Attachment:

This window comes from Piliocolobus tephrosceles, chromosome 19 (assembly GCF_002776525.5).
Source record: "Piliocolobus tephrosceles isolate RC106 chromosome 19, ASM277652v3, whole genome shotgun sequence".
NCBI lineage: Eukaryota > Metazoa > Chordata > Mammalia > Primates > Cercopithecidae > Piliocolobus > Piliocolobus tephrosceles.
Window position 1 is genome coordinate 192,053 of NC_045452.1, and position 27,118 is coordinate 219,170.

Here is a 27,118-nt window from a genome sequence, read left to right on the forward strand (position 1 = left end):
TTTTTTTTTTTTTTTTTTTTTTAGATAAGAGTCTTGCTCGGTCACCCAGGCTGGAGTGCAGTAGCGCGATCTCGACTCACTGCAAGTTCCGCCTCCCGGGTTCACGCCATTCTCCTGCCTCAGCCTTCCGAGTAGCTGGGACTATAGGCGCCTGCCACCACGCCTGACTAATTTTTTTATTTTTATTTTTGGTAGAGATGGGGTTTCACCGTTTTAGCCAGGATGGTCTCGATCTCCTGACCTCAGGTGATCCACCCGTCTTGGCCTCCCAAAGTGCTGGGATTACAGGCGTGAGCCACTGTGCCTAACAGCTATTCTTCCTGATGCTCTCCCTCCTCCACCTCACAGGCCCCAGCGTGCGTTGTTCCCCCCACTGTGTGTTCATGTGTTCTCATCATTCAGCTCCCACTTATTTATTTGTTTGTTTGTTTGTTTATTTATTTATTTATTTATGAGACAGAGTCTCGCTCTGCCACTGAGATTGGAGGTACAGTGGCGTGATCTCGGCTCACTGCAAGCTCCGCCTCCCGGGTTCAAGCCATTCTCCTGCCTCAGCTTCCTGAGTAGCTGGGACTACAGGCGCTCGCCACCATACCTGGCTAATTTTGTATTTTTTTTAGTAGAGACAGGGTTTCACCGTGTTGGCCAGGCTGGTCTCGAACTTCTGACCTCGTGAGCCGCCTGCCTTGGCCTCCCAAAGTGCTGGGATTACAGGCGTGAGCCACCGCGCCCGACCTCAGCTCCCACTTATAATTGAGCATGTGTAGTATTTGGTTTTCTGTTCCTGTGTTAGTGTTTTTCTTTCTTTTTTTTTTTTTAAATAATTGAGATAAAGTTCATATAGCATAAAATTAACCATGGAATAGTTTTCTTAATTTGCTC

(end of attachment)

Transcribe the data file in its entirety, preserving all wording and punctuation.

This window comes from Piliocolobus tephrosceles, chromosome 19 (assembly GCF_002776525.5).
Source record: "Piliocolobus tephrosceles isolate RC106 chromosome 19, ASM277652v3, whole genome shotgun sequence".
NCBI lineage: Eukaryota > Metazoa > Chordata > Mammalia > Primates > Cercopithecidae > Piliocolobus > Piliocolobus tephrosceles.
Window position 1 is genome coordinate 192,053 of NC_045452.1, and position 27,118 is coordinate 219,170.

Here is a 27,118-nt window from a genome sequence, read left to right on the forward strand (position 1 = left end):
TTTTTTTTTTTTTTTTTTTTTTAGATAAGAGTCTTGCTCGGTCACCCAGGCTGGAGTGCAGTAGCGCGATCTCGACTCACTGCAAGTTCCGCCTCCCGGGTTCACGCCATTCTCCTGCCTCAGCCTTCCGAGTAGCTGGGACTATAGGCGCCTGCCACCACGCCTGACTAATTTTTTTATTTTTATTTTTGGTAGAGATGGGGTTTCACCGTTTTAGCCAGGATGGTCTCGATCTCCTGACCTCAGGTGATCCACCCGTCTTGGCCTCCCAAAGTGCTGGGATTACAGGCGTGAGCCACTGTGCCTAACAGCTATTCTTCCTGATGCTCTCCCTCCTCCACCTCACAGGCCCCAGCGTGCGTTGTTCCCCCCACTGTGTGTTCATGTGTTCTCATCATTCAGCTCCCACTTATTTATTTGTTTGTTTGTTTGTTTATTTATTTATTTATTTATGAGACAGAGTCTCGCTCTGCCACTGAGATTGGAGGTACAGTGGCGTGATCTCGGCTCACTGCAAGCTCCGCCTCCCGGGTTCAAGCCATTCTCCTGCCTCAGCTTCCTGAGTAGCTGGGACTACAGGCGCTCGCCACCATACCTGGCTAATTTTGTATTTTTTTTAGTAGAGACAGGGTTTCACCGTGTTGGCCAGGCTGGTCTCGAACTTCTGACCTCGTGAGCCGCCTGCCTTGGCCTCCCAAAGTGCTGGGATTACAGGCGTGAGCCACCGCGCCCGACCTCAGCTCCCACTTATAATTGAGCATGTGTAGTATTTGGTTTTCTGTTCCTGTGTTAGTGTTTTTCTTTCTTTTTTTTTTTTTAAATAATTGAGATAAAGTTCATATAGCATAAAATTAACCATGGAATAGTTTTCTTAATTTGCTC